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MAPP//PRO Question

Unread postPosted: Thu Aug 06, 2009 8:54 am
Author: MrPed
Does anyone on the forum have experience with MAPP//PRO, it is different than MAPP supposedly it is propylene. Also, does anyone know the fuel:air ratio for MAPP//PRO, or the percentage of MAPP//PRO needed for optimum performance? Here is a picture of it:
Image

Thanks in advance!

Unread postPosted: Thu Aug 06, 2009 9:04 am
Author: deathbyDWV
I'm not completely sure because i mostly do pneumatics but i think it's the same as propane. The only difference is that it burns faster. That means MOAR POWER!!! :twisted: I'm not sure what the difference of regular and pro is. Sorry :( I hope this helps. :D

Unread postPosted: Thu Aug 06, 2009 9:09 am
Author: MrPed
Well, what you told me, I already knew but still thanks for trying to help! :toothy7:

Re: MAPP//PRO Question

Unread postPosted: Thu Aug 06, 2009 9:09 am
Author: spudtyrrant
map/pro is 99.5% propylene and .5% propane so combustion is listed to be the same as propylene which is between 5% and 9% with the optimum mixture being almost exactly 6% i haven't used it in spudguns before, but it is a form of propane and should have similar performance although it does burn hotter so i am not sure how good performance will be.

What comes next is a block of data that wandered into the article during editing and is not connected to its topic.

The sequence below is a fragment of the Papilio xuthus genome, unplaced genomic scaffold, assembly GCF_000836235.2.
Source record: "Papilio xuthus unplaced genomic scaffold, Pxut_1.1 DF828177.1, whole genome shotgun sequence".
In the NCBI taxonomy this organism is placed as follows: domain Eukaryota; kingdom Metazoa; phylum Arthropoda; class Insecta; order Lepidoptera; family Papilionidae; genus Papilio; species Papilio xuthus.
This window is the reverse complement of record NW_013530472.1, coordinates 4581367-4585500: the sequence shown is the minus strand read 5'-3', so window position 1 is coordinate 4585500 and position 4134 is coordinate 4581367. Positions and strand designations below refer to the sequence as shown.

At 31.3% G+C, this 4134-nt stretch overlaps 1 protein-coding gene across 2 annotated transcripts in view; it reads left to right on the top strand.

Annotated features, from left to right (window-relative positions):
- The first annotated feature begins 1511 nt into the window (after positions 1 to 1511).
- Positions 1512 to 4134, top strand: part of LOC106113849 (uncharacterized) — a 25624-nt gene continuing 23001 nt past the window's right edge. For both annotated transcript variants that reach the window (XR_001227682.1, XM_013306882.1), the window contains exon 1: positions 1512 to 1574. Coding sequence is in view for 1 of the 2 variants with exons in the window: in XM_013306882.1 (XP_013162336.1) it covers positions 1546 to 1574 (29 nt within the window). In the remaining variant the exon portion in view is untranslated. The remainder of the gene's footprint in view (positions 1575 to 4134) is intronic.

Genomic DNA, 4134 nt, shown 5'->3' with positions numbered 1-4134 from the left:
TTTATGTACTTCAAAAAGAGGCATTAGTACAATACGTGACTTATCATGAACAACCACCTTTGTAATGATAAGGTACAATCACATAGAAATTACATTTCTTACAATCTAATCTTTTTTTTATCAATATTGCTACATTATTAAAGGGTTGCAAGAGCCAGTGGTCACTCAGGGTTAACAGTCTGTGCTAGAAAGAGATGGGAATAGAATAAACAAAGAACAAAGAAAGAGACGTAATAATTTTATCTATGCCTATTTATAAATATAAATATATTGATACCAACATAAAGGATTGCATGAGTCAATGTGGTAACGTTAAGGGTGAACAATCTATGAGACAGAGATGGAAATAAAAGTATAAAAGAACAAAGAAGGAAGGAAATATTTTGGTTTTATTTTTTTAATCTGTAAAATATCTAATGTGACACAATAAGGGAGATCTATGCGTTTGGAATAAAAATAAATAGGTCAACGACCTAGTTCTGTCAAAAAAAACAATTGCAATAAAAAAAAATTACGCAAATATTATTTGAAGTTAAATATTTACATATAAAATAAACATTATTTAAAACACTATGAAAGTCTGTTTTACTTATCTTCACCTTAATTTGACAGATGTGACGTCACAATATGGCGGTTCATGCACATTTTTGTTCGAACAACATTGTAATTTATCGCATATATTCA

Unread postPosted: Thu Aug 06, 2009 9:12 am
Author: MrPed
THANK YOU SO MUCH!!! :D :D :D
Btw, why would it burning hotter not be as good for performance?

Unread postPosted: Thu Aug 06, 2009 9:15 am
Author: spudtyrrant
well hotter means faster i didn't say necessarily not as good i just said i don't know. :wink:

Unread postPosted: Thu Aug 06, 2009 9:19 am
Author: MrPed
Ooooo, gotcha nice. :thumbleft:

Unread postPosted: Thu Aug 06, 2009 10:16 am
Author: hi
Ive used mapp gas. it doesn't give that much of a difference. maybe a 10% power difference, but it costs a lot more.

Unread postPosted: Thu Aug 06, 2009 10:51 am
Author: Technician1002
As far as the air mix, it's almost the same as Propane. As with any combustion cannon, start at the calculated mix and then due to pipe size, valve and pipe nipple dead spaces and other factors, adjust slightly to find the sweet spot.

Unread postPosted: Thu Aug 06, 2009 11:04 am
Author: spudnutbutthut
what is dead space?

Unread postPosted: Thu Aug 06, 2009 11:29 am
Author: Technician1002
spudnutbutthut wrote:what is dead space?


Space between the meter pipe and chamber.. It may contain air, combustion gas or fuel.. When the metered propane or gas is delivered, some remains in this space instead of entering the chamber. This throws off the calculated mix, so experimentation is used in several shots to get the metering tuned to your plumbing.

Unread postPosted: Thu Aug 06, 2009 1:37 pm
Author: Ragnarok
hi wrote:Ive used mapp gas. it doesn't give that much of a difference. maybe a 10% power difference, but it costs a lot more.

Your maths is disregarding something important.

Bear in mind the cost of your gas.
It costs me about £8 for a 400 gram propane cylinder, which would last 1100 shots in a 24" long 4" diameter chamber.
We'll call it 1000 to compensate for possible problems. 0.8 pence a shot.

Mapp in the UK is less than twice the price of propane, but we'll say twice, because I hear it's more expensive in the US.